Collection of pads, liners and tampons

The East Baton Rouge Parish Metro Council will vote Wednesday on whether to exempt diapers and feminine hygiene products from the city-parish's 2% sales tax as part of a move to offer economic relief to families struggling amid the coronavirus pandemic.

If approved, the tax cut would take effect on Jan. 1 and expire at the end of 2021. It would apply to both adult and child diapers, as well as tampons, menstrual pads, sanitary napkins, panty liners, menstrual sponges and menstrual cups purchased in city of Baton Rouge and unincorporated areas of the parish. 

The proposal was introduced by Councilwoman Erika Green and was made possible by state legislation enacted in August. New Orleans approved a similar measure that month.

"This will directly impact the pocketbooks of our most vulnerable residents," Green said. 

The exemption only applies to the 2% sales tax levied by the city-parish. It does not erase the half-cent sales taxes for the MovEBR infrastructure program and sewage maintenance.

The measure also wouldn't apply to purchases made in the cities of Zachary, Baker and Central, which levy their own sales tax and aren't covered by the city-parish's general sales tax.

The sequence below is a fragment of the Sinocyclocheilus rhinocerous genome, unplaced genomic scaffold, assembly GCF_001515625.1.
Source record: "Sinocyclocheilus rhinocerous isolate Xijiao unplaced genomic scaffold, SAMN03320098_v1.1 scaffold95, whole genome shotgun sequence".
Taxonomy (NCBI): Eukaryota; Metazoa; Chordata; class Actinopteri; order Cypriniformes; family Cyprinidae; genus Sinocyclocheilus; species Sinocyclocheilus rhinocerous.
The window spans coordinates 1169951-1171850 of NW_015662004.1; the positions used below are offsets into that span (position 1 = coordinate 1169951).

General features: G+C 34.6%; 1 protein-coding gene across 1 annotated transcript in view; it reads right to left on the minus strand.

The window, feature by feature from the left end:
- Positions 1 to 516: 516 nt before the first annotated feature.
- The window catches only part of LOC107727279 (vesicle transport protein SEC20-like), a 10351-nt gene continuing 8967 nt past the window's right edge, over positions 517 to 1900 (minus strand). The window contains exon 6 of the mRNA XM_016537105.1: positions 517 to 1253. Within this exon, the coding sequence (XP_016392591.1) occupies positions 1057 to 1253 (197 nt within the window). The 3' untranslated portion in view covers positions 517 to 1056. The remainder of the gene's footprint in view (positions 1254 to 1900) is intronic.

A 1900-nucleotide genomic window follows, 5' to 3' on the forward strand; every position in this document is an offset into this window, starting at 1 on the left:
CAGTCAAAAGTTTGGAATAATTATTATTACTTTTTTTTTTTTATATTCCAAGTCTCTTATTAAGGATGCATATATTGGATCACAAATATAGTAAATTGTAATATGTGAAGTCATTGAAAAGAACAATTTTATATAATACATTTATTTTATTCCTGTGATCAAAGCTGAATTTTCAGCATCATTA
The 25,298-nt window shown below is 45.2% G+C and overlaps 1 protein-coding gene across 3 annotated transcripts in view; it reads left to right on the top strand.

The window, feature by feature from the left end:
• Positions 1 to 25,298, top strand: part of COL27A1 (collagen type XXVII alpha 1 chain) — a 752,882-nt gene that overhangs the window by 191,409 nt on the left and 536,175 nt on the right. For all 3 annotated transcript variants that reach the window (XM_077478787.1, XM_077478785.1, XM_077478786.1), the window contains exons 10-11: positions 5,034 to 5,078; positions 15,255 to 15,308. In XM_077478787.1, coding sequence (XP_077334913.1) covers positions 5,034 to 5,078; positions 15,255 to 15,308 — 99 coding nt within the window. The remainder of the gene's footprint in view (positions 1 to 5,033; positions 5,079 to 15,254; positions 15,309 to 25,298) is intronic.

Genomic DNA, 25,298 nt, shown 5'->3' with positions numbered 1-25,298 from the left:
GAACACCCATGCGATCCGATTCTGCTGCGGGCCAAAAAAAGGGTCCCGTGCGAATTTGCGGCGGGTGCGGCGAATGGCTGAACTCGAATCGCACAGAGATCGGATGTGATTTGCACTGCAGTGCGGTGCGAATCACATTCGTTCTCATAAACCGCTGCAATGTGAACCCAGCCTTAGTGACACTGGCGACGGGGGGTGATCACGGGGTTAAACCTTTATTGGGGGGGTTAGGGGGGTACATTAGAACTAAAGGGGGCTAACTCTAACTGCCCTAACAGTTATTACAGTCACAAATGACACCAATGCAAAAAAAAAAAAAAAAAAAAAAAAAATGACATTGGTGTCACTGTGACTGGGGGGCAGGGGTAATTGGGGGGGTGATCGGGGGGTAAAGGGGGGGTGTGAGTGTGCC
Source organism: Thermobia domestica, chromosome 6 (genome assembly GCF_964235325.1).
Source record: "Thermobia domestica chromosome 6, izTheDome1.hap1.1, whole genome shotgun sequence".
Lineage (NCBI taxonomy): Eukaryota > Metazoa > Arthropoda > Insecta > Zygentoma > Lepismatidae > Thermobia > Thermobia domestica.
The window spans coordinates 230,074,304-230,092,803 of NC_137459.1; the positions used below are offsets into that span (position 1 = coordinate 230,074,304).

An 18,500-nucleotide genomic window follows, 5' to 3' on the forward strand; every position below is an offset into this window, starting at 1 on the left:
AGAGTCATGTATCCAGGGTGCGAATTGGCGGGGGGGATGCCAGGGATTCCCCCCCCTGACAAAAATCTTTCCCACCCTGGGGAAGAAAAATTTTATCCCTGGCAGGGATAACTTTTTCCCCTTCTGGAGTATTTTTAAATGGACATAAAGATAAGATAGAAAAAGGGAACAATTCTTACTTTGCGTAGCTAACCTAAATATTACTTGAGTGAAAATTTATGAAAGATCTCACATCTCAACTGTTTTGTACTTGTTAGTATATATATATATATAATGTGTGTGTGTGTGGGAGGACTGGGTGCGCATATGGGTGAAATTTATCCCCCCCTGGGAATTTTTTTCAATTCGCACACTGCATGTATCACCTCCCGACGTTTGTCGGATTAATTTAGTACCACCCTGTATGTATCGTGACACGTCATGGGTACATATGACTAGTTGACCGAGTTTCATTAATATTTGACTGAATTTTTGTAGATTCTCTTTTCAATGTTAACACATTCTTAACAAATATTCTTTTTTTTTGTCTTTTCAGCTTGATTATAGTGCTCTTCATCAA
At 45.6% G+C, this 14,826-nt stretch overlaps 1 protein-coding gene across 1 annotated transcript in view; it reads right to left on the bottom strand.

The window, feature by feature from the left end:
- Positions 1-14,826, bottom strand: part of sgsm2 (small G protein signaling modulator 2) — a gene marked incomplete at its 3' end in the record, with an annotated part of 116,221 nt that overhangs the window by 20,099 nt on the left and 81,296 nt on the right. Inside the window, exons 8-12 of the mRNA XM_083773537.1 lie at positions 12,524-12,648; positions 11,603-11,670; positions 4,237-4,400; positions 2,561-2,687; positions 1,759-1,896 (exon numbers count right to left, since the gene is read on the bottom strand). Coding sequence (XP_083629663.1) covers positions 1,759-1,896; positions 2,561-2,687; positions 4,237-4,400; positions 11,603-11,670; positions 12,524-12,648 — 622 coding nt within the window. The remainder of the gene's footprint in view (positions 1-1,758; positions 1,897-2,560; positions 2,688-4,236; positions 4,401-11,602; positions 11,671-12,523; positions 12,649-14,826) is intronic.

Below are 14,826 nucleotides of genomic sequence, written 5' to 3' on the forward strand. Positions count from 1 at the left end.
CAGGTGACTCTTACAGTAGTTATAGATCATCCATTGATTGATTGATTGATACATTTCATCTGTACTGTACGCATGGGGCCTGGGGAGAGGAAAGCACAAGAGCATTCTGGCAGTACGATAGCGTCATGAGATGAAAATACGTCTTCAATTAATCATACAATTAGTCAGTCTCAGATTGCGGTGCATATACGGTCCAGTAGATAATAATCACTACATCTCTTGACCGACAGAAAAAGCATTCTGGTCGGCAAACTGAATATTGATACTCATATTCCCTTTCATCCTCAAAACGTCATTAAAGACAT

Data on consumer purchases of the exempted products is scarce, but a rough analysis from the parish's finance department estimates that the city-parish could lose out on around $180,000 in tax revenue in 2021 if the measure is approved. 

State Rep. Barbara Freiberg, R-Baton Rouge, one of several co-sponsors of the state legislation, penned a letter to her former colleagues on the Metro Council in support of the measure and in an interview called it a "worthy exemption."

"These are purchases that are necessities for daily life. They're certainly not luxury items," Freiberg said. 

Michelle Erenberg, the executive director of Lift Louisiana, a left-leaning women's advocacy group, said the exemption may not seem like a lot, but for families struggling economically, every dollar counts. 

She estimated that the average family spends $1450 per child annually on diapers and would save $30 with the exemption, and that the average woman woman spends $156 annually on feminine hygiene products and would save around $3.

Erenberg said she'd next like to see the state legislature pass a state sales tax exemption on diapers and feminine hygiene products. A measure doing that was approved by both chambers of the state legislature in 2019 but didn't make it out of conference committee before the session ended. 

The Metro Council will consider the measure at its regularly scheduled meeting at 4 p.m. on Wednesday. Residents wishing to offer public comment to council members will be able to do so via a live feed on the fourth floor of the River Center Branch Library, next door to City Hall. 

Email Blake Paterson at and follow him on Twitter @blakepater